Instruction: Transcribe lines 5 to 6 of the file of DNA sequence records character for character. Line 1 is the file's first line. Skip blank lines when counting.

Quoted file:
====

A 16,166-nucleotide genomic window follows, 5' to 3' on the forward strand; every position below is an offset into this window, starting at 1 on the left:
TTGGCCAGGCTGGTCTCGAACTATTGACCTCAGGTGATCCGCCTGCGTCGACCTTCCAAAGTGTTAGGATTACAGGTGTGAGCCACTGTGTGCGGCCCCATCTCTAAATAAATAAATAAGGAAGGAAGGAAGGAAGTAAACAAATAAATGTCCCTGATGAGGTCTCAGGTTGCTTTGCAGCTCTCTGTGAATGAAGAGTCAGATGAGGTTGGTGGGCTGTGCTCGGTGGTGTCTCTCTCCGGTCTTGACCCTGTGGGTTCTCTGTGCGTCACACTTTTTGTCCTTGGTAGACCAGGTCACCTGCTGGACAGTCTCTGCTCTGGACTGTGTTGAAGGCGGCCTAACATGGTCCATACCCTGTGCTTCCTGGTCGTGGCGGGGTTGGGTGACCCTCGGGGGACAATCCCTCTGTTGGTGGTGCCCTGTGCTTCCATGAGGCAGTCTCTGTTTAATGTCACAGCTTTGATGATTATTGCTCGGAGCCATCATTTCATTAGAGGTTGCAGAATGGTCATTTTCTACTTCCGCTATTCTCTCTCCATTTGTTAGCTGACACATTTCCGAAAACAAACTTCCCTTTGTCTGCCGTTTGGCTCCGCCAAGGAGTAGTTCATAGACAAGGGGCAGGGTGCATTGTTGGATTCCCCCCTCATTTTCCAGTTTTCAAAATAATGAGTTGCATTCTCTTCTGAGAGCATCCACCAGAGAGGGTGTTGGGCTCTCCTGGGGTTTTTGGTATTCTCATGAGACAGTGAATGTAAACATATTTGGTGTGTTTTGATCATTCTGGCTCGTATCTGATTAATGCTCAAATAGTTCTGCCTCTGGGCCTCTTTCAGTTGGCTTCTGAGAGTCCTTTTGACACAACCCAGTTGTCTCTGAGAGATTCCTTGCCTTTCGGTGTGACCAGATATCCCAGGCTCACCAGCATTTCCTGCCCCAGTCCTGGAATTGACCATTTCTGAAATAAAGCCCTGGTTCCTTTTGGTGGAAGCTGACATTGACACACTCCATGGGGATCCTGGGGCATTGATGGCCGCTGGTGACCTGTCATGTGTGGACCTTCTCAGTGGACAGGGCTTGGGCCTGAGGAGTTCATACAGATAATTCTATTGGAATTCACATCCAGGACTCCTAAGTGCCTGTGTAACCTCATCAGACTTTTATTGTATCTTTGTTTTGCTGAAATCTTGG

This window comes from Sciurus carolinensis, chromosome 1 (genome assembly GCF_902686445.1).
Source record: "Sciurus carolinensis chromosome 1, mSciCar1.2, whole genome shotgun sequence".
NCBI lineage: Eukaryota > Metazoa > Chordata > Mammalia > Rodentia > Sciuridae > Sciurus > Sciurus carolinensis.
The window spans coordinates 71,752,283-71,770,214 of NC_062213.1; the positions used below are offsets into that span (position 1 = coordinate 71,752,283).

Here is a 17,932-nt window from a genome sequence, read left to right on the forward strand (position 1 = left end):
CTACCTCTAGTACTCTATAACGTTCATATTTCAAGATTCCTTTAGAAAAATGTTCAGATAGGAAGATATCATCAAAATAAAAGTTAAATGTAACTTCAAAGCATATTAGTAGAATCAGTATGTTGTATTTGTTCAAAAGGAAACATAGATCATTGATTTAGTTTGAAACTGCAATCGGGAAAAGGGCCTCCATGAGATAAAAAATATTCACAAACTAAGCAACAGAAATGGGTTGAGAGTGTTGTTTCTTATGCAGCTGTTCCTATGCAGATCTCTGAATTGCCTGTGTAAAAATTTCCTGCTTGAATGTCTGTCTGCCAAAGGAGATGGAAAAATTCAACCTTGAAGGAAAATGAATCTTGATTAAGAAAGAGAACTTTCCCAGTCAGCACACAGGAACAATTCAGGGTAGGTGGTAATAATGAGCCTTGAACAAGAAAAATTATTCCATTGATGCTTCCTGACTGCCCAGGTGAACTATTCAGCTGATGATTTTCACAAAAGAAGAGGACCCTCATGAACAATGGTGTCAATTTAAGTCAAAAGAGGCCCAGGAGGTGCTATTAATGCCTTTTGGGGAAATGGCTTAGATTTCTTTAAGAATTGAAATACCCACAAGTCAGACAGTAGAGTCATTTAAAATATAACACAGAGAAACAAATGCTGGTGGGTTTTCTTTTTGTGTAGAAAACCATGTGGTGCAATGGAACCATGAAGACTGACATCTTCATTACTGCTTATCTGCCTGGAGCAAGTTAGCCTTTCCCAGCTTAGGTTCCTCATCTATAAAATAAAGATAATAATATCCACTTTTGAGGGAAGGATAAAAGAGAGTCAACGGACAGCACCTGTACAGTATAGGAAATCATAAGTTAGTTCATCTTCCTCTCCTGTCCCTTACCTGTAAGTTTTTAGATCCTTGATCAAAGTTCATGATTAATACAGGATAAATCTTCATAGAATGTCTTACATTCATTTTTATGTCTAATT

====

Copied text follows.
NCBI lineage: Eukaryota > Metazoa > Chordata > Mammalia > Rodentia > Sciuridae > Sciurus > Sciurus carolinensis.
The window spans coordinates 71,752,283-71,770,214 of NC_062213.1; the positions used below are offsets into that span (position 1 = coordinate 71,752,283).